We have been invited out to dinner on Saturday by some Danish friends of mine, to celebrate Morten's Aften. I could not remember ever celebrating this before,so without making an idiot of myself, which I am wont to do without much help from anybody, anyway, decided to use Google to find out more.
To my surprise, it is not just a Danish tradition, but probably mostly forgotten in other parts. The Danes do take any excuse to have a celebration or special party, especially those in "exile" here in South Africa, I have found. My family in Denmark do not make a special tradition of 10th November, not that I remember, though I do know my aunt enjoy having a dinner with roast duck, calling it Mortens Aften.
She is one for traditions and according to my cousins, the one holding the family together over there. Most of my mother's family live on the island , Sjaelland, while my father's family is from the island, Falster. We grew up on the island Fyn and in those days, had to take a bus, the train and a ferry to get to any of the family get together's , so not often, it happened.
Anyway, I digress as I often do, when chatting away to you all. I asked the man, if okay by him as Kerry and her husband is coming up this weekend for a friend's wedding. They will be out, so fine we go out too. This is the first time we are actually going for dinner at Bette's house, we have been before for an informal lunch, but Saturday another Danish couple will be there, whom I know only slightly from The Danish Association and my good friend, Astrid, who lost her husband in 2005 will also be there. We will lightly pick her up on the way out there and drop her back again, so she don't have to drive alone.
I am a bit apprehensive about this, which is unusual for me, mind you, I hate large crowds and I am not so good with meeting strangers or people I have to impress, I get very nervous. Not sure why feeling concerned, unless it is, that my darling cannot speak a word of Danish, but he knows Bette, Ib and Astrid, so that cannot be the problem. I have forgotten Danish dinner etiquette, that's it ! I asked Bette, what can I bring, she says nothing, can I bring a freshly baked bread, she exclaims in horror, we are not having bread for dinner and start telling me about the menu, the white boiled potatoes, the sugared caramelised baby potatoes, the red pickled cabbage, the duck etc.................okay, then............is it alright if I bring my own red wine, Why ??? Ib has got lots of wines.........you know my stomach etc and I prefer my Shiraz................silence...................well if you absolutely have to have a special kind of wine..............ooops, next one........Can I bring Russell's whisky? .................... surely he is not going to drink whiskey with the meal, besides, you are only allowed 2 drinks if you are driving..................oh, holy shit...............what have I done, better I phone Astrid and ask, does one bring a gift for the hostess, as we always do, like chocolates or flowers or is that going to be offensive too.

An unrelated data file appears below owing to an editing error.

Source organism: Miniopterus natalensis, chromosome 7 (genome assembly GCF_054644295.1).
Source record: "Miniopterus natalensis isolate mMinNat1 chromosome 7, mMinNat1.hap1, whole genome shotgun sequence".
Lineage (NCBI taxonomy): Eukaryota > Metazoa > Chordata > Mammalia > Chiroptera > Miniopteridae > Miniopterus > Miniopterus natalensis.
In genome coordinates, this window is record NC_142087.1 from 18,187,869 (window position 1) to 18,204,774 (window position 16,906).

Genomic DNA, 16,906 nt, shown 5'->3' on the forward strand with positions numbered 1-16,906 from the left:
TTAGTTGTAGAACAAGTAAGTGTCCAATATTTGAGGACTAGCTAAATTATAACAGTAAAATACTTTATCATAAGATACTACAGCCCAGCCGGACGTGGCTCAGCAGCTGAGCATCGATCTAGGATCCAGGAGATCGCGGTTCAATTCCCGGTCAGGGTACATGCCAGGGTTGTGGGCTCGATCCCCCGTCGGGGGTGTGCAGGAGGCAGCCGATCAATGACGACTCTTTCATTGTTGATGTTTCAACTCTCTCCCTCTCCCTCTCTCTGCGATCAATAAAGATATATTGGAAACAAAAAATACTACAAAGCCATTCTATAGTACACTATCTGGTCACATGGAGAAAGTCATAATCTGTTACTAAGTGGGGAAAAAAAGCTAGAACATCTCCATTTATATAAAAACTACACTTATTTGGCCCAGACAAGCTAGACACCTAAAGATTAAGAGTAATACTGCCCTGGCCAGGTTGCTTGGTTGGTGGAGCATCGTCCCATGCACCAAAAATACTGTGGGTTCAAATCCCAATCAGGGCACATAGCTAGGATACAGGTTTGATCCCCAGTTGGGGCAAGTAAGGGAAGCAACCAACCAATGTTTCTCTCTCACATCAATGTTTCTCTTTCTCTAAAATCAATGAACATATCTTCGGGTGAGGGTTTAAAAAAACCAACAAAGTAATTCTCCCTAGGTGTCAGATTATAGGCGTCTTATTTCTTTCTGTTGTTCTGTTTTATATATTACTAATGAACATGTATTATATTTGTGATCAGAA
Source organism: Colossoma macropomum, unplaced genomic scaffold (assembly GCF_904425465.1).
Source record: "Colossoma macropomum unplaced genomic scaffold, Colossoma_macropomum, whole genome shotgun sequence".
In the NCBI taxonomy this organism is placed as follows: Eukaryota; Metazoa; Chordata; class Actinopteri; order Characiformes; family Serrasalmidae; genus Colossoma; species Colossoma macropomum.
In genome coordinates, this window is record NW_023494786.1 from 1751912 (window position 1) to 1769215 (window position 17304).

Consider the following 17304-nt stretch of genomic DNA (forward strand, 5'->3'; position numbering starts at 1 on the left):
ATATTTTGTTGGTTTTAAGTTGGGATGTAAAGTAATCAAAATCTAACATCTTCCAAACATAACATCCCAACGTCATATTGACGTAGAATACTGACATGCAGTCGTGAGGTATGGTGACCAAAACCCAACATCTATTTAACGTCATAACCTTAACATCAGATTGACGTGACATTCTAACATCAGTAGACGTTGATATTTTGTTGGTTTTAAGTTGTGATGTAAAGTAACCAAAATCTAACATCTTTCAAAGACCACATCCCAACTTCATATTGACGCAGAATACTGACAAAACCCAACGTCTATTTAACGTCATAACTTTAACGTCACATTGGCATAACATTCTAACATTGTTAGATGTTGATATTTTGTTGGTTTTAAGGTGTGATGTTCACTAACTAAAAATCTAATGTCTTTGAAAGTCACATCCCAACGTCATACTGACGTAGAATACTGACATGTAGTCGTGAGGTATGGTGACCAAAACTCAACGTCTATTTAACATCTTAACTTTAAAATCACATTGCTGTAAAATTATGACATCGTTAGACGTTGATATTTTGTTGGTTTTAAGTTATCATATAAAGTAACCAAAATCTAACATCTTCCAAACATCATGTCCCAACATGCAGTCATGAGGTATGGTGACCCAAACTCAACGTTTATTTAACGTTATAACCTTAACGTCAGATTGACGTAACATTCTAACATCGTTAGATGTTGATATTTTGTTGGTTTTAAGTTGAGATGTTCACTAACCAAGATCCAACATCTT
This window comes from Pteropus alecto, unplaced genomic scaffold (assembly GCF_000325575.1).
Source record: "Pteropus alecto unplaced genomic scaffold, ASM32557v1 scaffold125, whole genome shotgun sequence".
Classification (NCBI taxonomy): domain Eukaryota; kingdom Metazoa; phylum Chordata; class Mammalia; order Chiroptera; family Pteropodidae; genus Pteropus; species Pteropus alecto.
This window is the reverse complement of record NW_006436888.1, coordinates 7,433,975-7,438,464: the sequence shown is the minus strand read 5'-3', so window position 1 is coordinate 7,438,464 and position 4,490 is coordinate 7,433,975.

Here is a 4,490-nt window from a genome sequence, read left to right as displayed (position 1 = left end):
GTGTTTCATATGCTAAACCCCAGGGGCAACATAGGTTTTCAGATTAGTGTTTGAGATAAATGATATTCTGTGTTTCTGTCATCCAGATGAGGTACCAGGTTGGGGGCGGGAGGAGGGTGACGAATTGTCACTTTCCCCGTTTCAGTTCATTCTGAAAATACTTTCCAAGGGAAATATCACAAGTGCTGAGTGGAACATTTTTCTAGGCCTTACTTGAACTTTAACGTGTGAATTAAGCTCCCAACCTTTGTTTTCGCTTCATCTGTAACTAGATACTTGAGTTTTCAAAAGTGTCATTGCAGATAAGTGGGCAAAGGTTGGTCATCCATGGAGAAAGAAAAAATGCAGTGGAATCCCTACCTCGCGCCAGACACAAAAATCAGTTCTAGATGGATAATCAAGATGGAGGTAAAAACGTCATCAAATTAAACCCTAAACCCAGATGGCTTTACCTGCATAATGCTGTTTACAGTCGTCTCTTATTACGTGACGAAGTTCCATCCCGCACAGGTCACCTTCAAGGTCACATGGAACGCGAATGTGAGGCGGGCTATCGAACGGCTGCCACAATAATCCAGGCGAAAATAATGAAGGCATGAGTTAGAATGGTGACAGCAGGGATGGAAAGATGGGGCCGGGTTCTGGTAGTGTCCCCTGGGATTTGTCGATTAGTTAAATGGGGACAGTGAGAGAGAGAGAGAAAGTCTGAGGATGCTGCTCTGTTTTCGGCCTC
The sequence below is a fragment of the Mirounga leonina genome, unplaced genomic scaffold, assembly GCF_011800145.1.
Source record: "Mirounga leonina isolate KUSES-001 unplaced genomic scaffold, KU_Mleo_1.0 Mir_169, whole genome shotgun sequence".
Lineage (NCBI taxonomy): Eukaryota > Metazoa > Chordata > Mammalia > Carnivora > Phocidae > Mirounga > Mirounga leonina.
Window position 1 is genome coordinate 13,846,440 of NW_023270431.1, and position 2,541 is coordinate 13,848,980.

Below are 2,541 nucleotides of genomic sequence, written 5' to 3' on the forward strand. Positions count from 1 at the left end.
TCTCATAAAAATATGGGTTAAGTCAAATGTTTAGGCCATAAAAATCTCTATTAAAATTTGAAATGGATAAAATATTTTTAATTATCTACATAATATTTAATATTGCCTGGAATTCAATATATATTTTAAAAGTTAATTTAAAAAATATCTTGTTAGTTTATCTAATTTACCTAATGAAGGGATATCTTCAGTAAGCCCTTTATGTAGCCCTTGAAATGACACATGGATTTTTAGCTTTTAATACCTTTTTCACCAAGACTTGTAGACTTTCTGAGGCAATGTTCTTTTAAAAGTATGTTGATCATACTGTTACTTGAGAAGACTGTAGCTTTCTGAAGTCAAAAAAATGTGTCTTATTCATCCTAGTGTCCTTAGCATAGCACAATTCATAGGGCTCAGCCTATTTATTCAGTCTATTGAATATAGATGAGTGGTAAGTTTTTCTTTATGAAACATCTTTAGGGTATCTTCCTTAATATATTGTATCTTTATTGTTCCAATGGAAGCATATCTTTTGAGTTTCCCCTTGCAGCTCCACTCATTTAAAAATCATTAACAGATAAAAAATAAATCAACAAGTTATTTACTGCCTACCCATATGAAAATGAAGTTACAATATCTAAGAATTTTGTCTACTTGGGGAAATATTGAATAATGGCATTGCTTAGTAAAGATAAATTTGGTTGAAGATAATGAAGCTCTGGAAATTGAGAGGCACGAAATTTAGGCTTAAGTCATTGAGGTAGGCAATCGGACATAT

Our South African friends always brings their own drinks when we visit. We also often bring a salad or a bread or pudding with, you organise who brings what.
Now another problem..............Danes love to dress up ! I wonder if we must dress for dinner, I know when my friend Karin was here, also my aunt Conny and when my sister Pia was here...........they totally overdressed for dinner on all occasions. When I have been in Denmark, I also never had the right clothes with me, resulting in cousins and nieces lending me clothes when we were going out. We are very very casual, really......................I better ask Astrid that as well.
Kransekage - a cake made from almonds and sugar,
How to make it
- Preheat oven to 300.
- Grease a baking sheet extra well with softened butter, and dust with finely ground bread crumbs. Mix almond paste and powdered sugar (almond paste can be hard, if you've never worked with it, so add the almond paste a bit at a time, thoroughly mixing each bit in before adding more). Add egg whites and mix well. Place bowl in hot water and knead dough until it is lukewarm. Turn out on board sprinkled with 1/4 cup powdered sugar. Let rest 10 minutes.
- Knead 2 to 3 minutes, dusting your hands and the counter with the confectioners sugar instead of flour. Divide the dough into 18 pieces and roll each into a ball, slanting the palm of your hand downward toward the edge so that it "peaks" up in the center, kind of like a small hat, then turning the ends toward each other to form a ring (kind of like tortellini). Bake the rings for 20 minutes, then cool on tray — do not remove the rings from the tray until cool. Mix the frosting ingredients and drizzle on top of each ring, placing rings on top of one another. These are served at Danish weddings. They're also irresistible. Don't expect these to last, or make ahead for a party.
St. Martin's Day, also known as the Feast of St. Martin, Martinstag or Martinmas, the Feast of St Martin of Tours or Martin le Miséricordieux, is a time for feasting celebrations. This is the time when autumn wheat seeding was completed, and the annual slaughter of fattened cattle produced "Martinmas beef". Historically, hiring fairs were held where farm laborers would seek new posts. November 11 is the feast day of St. Martin of Tours, who started out as a Roman soldier. He was baptized as an adult and became a monk. It is understood that he was a kind man who led a quiet and simple life. The most famous legend of his life is that he once cut his cloak in half to share with a beggar during a snowstorm, to save the beggar from dying of the cold. That night he dreamed that Jesus was wearing the half-cloak Martin had given away. Martin heard Jesus say to the angels: "Here is Martin, the Roman soldier who is not baptised; he has clothed me."